But while many travelers visiting the Yucatan peninsula stick to coastal areas, the region offers visitors far more than just a beach destination. Travelers interested in the pre-Colombian era will find dozens of Mayan ruins extending across Yucatan and further south to Chiapas, Belize and Guatemala. There are also some interesting colonial towns and cities such as Valladolid, Merida and colorful Campeche. For those of you who choose to venture inland there are plenty of cenotes (underwater caves) where you take a quick swim and cool down as it can get very, very hot!

 

In short, Yucatan is a good introduction to Mexico for those of you who want to take it easy. Although the landscape is flat and makes for long, and let’s be honest, quite boring drives, the Peninsula offers no shortage of things to do for those seeking a quiet yet entertaining vacation.

 

Chiapas

 

Further south, and with an entirely different feel, is the state of Chiapas, which borders the states of Tabasco to the north, Oaxaca and Veracruz to the west, Guatemala to the east and the Pacific Ocean to the south. While economically one of the country’s poorest regions, Chiapas offers its visitors a wealth of sites to discover and spectacular landscapes ranging from steep mountains and jungles to tropical Pacific beaches. Chiapas is without a doubt one of Mexico’s cultural gems. Home to one of the largest indigenous communities in Mexico, it is steeped in tradition and astonishingly beautiful. Chiapas also has its share of Mayan ruins: notably Palenque, an incredible site nestled in the tropical forest of the North of Chiapas, and lesser-known and visited ruins such as those of Tonina that overlook a valley near Ocosingo. Although Chiapas greets a fair number of foreign travelers, it is far less touristy than Yucatan, and provides travelers with a more genuine experience of Mexico. Some of the must see’s: the Sumidero Canyon which can be visited by boat from the town of Chiapa de Corzo; San Cristobal de las Casas, a busy and colorful little colonial city perched in the mountains, and Bonampak if you have the time.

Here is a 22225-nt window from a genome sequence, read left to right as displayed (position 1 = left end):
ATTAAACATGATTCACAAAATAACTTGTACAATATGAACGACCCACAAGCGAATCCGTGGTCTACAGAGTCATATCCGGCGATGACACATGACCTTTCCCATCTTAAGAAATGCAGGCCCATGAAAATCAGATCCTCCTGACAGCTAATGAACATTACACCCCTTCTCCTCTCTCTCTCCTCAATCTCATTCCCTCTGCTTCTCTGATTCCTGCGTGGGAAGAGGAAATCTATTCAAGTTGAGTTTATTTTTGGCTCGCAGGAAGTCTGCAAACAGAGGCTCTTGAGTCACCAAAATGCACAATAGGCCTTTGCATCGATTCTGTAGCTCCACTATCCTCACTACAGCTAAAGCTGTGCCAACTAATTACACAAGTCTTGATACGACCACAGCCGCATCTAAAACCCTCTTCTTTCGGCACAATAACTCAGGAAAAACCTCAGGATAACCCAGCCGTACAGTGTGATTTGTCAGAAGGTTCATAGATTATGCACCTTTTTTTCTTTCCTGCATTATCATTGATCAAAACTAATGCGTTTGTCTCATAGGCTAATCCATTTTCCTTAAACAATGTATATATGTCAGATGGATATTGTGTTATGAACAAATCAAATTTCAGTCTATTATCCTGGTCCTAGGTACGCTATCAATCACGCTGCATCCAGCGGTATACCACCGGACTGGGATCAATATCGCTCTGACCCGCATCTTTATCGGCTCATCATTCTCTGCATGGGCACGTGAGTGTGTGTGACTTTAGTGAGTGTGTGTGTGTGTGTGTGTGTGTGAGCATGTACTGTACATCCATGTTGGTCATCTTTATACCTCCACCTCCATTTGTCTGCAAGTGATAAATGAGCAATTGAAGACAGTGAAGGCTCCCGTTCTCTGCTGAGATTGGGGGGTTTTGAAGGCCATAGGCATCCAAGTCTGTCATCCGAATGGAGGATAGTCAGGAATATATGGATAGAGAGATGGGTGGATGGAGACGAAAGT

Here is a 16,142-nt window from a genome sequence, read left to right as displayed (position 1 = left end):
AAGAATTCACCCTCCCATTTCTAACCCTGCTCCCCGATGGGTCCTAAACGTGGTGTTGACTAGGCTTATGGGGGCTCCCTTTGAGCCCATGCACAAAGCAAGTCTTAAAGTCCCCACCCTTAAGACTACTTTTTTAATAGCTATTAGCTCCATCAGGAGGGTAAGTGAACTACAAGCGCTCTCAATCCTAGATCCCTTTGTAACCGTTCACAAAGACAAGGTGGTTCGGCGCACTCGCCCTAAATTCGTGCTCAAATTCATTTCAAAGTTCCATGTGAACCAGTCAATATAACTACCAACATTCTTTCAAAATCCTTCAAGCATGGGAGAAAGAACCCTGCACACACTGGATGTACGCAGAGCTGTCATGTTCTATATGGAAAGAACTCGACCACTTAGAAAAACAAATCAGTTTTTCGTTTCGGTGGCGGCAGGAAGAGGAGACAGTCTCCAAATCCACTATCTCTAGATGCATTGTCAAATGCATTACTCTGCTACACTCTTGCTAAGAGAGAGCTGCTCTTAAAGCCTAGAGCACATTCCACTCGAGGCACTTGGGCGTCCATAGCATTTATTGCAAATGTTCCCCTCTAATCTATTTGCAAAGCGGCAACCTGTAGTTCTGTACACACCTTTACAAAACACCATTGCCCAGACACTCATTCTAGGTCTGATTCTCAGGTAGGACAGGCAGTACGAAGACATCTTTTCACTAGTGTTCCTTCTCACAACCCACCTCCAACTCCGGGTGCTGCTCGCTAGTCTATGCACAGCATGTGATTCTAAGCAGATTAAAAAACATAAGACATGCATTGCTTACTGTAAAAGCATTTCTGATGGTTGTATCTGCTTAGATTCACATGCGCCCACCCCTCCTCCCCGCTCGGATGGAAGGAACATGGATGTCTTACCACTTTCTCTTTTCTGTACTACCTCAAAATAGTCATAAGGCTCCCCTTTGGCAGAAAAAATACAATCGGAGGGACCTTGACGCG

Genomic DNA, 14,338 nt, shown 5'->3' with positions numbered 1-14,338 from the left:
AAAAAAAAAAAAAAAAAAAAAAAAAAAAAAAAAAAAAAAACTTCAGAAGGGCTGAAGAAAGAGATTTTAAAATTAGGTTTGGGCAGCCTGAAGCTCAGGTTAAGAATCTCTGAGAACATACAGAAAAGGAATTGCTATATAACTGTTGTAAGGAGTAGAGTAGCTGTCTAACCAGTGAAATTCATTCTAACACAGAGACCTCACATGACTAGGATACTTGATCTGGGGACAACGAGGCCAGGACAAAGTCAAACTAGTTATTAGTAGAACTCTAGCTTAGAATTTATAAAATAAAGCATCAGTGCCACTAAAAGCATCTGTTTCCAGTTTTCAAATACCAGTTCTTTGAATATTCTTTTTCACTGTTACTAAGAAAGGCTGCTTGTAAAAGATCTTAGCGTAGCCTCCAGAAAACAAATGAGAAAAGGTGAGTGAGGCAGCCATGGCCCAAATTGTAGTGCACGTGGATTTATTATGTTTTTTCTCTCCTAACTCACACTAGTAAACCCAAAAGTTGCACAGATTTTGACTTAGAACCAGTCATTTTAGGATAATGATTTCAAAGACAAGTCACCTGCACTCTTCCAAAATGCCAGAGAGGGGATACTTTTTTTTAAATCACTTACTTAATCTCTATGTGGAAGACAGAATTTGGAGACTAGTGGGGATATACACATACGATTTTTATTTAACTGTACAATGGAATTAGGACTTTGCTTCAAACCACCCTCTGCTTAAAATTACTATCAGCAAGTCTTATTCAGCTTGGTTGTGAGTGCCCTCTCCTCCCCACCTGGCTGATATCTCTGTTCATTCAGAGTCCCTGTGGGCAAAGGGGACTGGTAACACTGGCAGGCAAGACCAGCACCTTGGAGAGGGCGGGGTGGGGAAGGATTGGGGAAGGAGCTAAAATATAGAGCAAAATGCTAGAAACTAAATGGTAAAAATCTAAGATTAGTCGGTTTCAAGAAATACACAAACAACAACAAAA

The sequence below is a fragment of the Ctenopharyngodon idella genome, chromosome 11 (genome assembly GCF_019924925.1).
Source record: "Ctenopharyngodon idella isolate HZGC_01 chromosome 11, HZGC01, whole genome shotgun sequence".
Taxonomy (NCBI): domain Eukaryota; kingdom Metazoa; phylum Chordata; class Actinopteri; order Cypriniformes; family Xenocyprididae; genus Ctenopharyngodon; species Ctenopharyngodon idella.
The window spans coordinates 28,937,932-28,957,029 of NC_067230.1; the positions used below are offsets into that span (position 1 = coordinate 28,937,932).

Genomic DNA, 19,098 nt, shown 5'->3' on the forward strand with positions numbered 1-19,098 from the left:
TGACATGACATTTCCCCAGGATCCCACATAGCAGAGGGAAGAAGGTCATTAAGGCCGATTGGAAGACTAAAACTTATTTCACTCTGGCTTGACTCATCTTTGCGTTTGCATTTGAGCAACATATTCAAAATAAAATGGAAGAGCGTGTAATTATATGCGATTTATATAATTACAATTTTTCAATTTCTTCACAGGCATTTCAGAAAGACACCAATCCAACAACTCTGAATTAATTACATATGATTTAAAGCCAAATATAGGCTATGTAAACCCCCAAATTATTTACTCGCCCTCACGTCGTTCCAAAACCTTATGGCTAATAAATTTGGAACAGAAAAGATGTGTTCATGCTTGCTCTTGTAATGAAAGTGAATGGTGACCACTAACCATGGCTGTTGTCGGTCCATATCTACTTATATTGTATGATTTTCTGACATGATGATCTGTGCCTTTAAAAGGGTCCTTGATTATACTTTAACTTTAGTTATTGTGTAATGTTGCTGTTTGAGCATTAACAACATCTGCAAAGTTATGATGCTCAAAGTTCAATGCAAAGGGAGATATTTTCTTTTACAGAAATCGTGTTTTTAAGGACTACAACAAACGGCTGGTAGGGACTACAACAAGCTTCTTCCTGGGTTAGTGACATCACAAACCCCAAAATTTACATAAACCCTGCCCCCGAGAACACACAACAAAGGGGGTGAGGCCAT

For those of you who are driving, keep in mind that although distances may sometimes seem quite short, driving times are very long as the roads are windy and populated with “topes” or speed bumps (a Mexican specialty). This being said, the road from San Cristobal to Palenque is well worth the drive and will offer you plenty of occasions to stop along the way. The town of Ocosingo, located in the heart of Zapatista territory, is a quiet little town well worth a stop. The ruins of Tonina, which we mentioned earlier, are nearby. Further north are Agua Azul, the famous turquoise blue cascades, and Aguas Claras, the river running below, two must see’s on your way to the majestic ruins of Palenque. In summary, we have yet to meet someone who has not been enchanted by their trip Chiapas, but if you are not culture, nature or adventure-oriented this is perhaps not a destination for you.

 

The State of Oaxaca and the Southern Pacific Coast